Oil from Small Producers! Make New Friends in Energy

A few months ago GLOBAL PERSPECTIVES predicted that the price of oil would rise to unprecedented levels. It hit new highs in 2006 and some believe the price could reach $100 per barrel. The impact on economies of developed nations would be major.

Why? Because the world supply and demand for oil among the world’s giant oil nations is a perfectly “balanced” market. That means, that buyers are buying every single barrel that is produced, and sellers have eager buyers for every barrel they can bring to market.

But, when there is a problem in the world, whether it be natural disaster, a bomb blast that disrupts transportation, or a political change that lowers production, this “perfectly balanced” market has potential to run askew. Because of the resultant increased demand, vs. supply.

With the disastrous situation in Iraq, an uncertain situation in Iran, sabers rattling in North Korea, plus the daily increasing demand for oil by India and China, the world oil market becomes a dicey proposition.

Thus, now a collection of small countries largely inignored or off of the radar screen of public media, have found that their “oil” is like the “deciding vote” or the “swing vote” in the world oil economy. Without these “little guys” and their combined production, oil prices could easily climb to historic highs and seriously impact the world economy.

Who are they and how much do they produce?

1. Ecuador produces 533,000 barrels of oil a day. The country has recently proposed a tax on foreign oil producers, similar to a “windfall profits” tax. The country needs the revenues, and companies such as Occidental Petroleum are protesting loudly. Ecuador produces 15% of all of the oil used on the U.S. Pacific Coast. China has recently been courting Ecuador’s leaders for a piece of that production. The United States is largely asleep at the wheel on this, and needs to take steps to improve support, relations, and understanding of Ecuador’s needs. They are an educated and friendly people, but the USA has historically snubbed Ecuador. It is time for the USA to grow into a mature relationship with this producer. Boothe and Associates has contacts and expertise to help investors enter the Ecuadorian market.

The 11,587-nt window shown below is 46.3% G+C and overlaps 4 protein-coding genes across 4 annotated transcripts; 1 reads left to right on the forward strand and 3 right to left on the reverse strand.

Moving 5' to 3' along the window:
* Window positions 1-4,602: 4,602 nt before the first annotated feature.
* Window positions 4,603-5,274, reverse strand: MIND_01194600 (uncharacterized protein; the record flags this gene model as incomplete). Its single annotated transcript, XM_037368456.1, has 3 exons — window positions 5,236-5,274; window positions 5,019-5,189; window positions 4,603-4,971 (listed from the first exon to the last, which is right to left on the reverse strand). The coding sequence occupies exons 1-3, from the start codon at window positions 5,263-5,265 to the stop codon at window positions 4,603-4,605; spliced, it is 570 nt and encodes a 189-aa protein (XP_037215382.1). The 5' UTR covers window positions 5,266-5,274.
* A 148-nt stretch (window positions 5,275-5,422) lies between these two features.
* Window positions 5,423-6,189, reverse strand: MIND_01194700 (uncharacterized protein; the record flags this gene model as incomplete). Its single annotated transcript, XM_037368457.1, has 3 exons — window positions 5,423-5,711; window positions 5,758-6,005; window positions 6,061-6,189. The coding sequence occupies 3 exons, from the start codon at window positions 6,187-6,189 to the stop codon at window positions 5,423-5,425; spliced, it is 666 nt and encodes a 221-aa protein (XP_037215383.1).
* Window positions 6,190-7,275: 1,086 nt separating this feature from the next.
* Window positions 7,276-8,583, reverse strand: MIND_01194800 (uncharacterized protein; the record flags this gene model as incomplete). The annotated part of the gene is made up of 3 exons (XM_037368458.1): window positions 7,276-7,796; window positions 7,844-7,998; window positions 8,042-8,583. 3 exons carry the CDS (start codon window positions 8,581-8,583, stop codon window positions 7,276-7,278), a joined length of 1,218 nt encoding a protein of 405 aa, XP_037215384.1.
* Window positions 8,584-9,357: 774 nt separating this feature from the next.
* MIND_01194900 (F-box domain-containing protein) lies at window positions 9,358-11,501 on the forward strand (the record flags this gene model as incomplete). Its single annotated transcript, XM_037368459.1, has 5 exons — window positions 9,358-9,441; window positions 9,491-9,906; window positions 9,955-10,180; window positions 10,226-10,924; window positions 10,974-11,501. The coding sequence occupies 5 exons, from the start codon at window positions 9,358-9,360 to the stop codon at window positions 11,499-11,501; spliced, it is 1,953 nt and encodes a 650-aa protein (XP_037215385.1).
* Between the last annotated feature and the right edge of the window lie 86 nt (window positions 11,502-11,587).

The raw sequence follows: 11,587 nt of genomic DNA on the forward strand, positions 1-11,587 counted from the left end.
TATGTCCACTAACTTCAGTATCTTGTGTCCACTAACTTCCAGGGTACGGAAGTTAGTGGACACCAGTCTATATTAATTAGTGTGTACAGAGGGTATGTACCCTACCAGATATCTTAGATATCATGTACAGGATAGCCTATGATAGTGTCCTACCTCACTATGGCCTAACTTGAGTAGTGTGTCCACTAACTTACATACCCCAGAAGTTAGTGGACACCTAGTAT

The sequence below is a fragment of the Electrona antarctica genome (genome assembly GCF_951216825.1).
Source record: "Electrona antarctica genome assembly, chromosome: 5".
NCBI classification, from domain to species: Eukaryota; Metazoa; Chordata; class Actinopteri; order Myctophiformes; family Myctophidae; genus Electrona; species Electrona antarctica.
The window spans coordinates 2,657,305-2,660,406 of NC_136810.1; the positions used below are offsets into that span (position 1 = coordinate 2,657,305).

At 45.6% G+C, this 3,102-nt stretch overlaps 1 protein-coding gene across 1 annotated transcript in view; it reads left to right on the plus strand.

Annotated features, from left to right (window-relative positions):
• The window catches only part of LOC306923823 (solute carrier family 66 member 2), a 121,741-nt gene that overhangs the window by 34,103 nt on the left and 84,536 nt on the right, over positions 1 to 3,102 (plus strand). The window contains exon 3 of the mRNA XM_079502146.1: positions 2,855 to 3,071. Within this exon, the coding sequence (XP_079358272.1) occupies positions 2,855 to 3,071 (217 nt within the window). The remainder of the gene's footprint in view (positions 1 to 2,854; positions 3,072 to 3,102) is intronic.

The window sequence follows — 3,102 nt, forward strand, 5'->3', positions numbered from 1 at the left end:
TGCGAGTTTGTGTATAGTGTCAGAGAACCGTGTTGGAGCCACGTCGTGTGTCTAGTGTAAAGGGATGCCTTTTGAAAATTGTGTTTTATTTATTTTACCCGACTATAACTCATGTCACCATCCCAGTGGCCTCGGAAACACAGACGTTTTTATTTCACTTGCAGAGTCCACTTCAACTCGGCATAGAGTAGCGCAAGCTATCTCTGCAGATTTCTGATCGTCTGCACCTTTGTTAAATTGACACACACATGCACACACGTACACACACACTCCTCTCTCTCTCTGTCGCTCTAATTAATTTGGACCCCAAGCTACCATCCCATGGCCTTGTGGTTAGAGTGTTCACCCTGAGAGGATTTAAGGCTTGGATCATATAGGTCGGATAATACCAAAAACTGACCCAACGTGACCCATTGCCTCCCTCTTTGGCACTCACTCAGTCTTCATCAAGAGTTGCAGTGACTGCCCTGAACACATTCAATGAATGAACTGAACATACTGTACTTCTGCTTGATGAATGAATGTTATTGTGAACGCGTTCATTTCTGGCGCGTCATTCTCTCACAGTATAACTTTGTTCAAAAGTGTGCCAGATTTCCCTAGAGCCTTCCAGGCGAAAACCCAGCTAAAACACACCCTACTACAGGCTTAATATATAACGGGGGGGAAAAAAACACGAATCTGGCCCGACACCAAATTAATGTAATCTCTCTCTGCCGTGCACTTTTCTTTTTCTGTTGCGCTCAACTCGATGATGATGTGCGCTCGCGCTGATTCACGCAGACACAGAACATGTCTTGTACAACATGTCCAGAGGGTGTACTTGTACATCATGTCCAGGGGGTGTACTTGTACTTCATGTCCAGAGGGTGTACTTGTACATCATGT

2. Argentina produces 777,000 barrels of oil a day. It is one of South America’s strongest economies. Production is declining because investors have been dwindling. American oil companies have capital. It is time for them to take advantages of the opportunities now available to develop new resources in Argentina.

3. Venezuela is the largest producer in Latin America, with 2,600,000 barrels a day. The United States made a huge mistake by sponsoring efforts to have its popular President, Hugo Chavez taken out of office. We need a new face of democratic cooperation with Venezuela. Chavez is a political liberal, but that may be what his country needs at this point of development. He has done many good things for the people there. U.S. Foreign policy leaders should remember the old adage, “He who has the gold makes the rules” and Chavez has the largest pool of black gold in Latin America. We need the friendship of Venezuela.